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New Delhi: The Paris-based Financial Action Task Force (FATF) on Friday retained Pakistan on its “grey list", saying Islamabad had made only “limited progress" in curbing terror financing and failed to grasp the risks posed by groups such as the Lashkar-e-Taiba, and Jaish-e-Mohammed (JeM), which has claimed responsibility of the Pulwama terror attack.

The action by the global terror financing watchdog, which is a relief to India, came a day after the UN Security Council, in a statement, condemned the 14 February suicide attack in Pulwama that killed about 40 Central Reserve Police Force (CRPF) personnel.

The UNSC also named the Pakistan-based JeM in the statement.

Tensions between India and Pakistan have been running high since the Pulwama terror attack, with the Pakistani army on Friday warning it will respond to any Indian reprisal with “full force", according to Reuters news agency.

The UNSC condemnation came despite attempts by China to stall its statement for the reference to JeM, two people familiar with the development said. China’s attempt is a sign that despite efforts by India and China to stabilize ties and establish a working relationship following a 73-day Doklam standoff in 2017, Beijing’s position on the UN proscribing anti-India terrorists remains tilted in favour of Pakistan.

The FATF, which condemned the Pulwama attack, said it would continue to work with Pakistan, which had been hoping to get off the “grey list" of countries that have inadequate control over ensuring that money doesn’t reach terrorist groups.

The FATF urged Pakistan to address its deficiencies adequately, including the “demonstration of the effective implementation of targeted financial sanctions" against UN-designated terrorists. “Given the limited progress on action plan items, the FATF urges Pakistan to swiftly complete its action plan," it said.

Pakistan’s continued inclusion on the “grey list" makes it harder for Islamabad to access international markets for investments and loans at a time when its economy is in dire straits. India has been looking for a strong push from the FATF to choke the flow of funds to terrorist groups in Pakistan.

The UN Security Council, a 15-member body with the US, UK, Russia, France and China as its permanent veto wielding members, “condemned in the strongest terms the heinous and cowardly suicide bombing in Jammu and Kashmir, which resulted in over 40 Indian paramilitary forces dead and dozens wounded on February 14, 2019, for which Jaish-e-Mohammed has claimed responsibility".

It also “underlined the need to hold perpetrators, organizers, financiers and sponsors of these reprehensible acts of terrorism accountable and bring them to justice".

Significantly, the UNSC said that “all states must, in accordance with their obligations under international law and relevant Security Council resolutions, cooperate actively with the Government of India and all other relevant authorities in this regard". It also reiterated “that any acts of terrorism are criminal and unjustifiable, regardless of their motivation, wherever, whenever and by whomsoever committed".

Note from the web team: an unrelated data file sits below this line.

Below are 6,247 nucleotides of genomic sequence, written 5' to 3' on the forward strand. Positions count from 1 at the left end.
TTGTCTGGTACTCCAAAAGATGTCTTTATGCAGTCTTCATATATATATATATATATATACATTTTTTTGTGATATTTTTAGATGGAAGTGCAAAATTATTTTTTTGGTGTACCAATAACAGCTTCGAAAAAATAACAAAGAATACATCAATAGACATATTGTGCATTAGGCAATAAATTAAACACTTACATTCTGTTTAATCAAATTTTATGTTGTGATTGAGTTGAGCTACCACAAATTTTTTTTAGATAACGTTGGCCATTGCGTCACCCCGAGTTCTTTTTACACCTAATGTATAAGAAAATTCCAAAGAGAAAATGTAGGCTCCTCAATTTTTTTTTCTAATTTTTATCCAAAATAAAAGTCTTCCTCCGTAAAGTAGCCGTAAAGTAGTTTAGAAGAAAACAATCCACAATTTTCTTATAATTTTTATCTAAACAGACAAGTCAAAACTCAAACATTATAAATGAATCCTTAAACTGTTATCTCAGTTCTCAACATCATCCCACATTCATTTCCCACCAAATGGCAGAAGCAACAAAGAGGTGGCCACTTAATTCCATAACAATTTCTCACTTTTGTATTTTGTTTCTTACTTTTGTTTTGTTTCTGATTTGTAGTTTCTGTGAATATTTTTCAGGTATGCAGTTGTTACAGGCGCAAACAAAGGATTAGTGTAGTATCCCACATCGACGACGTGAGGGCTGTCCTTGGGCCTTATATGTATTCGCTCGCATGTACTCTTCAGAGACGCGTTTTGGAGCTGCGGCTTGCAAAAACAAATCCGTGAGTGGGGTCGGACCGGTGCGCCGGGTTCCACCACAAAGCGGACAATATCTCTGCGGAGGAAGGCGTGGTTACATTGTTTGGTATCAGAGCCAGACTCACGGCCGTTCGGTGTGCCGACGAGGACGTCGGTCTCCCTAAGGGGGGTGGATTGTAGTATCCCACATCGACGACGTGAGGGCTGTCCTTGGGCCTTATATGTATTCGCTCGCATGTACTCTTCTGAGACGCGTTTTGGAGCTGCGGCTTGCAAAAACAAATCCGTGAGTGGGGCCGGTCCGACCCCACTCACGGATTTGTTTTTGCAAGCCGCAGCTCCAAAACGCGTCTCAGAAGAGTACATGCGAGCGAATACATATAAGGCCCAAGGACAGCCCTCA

The person familiar with the development cited above said China did not want a reference to JeM in the statement and had also objected to the reference to Jammu and Kashmir, wanting it to be changed to Indian-administered Kashmir—a term used to imply dispute between India and Pakistan over Kashmir. However, China finally went with the statement, which was then adopted unanimously, the person said.

The UNSC reference to the JeM did not “represent a judgement on the (Pulwama) attack" and was only a general reference, China’s foreign ministry spokesperson Geng Shuang said in Beijing on Friday.

China is seen as an “all weather" ally of Pakistan and has been repeatedly using its veto power to scuttle moves by India at the UN to put JeM’s founder Masood Azhar on a global terror list. It has previously shot down a proposal by the US, the UK and France to ban him.

China had expressed “deep sympathies" to the families of the 40 CRPF men killed in the Pulwama attack. In his condolence message to external affairs minister Sushma Swaraj, Chinese foreign minister Wang Yi had said that his country “resolutely opposes and strongly condemns all forms of terrorism", but the statement did not make any reference to Pakistan or the JeM.

Indian foreign secretary Vijay Gokhale met the Chinese ambassador to India, Luo Zhaohui, after the Pulwama attack to seek support on a UN ban on Masood Azhar.

Swaraj is also likely to take up the matter with Wang when she travels next week to Wuzhen in northern China, where she is to meet him on the sidelines of the 16th Russia-India-China foreign ministerial meeting being held on 27 February.

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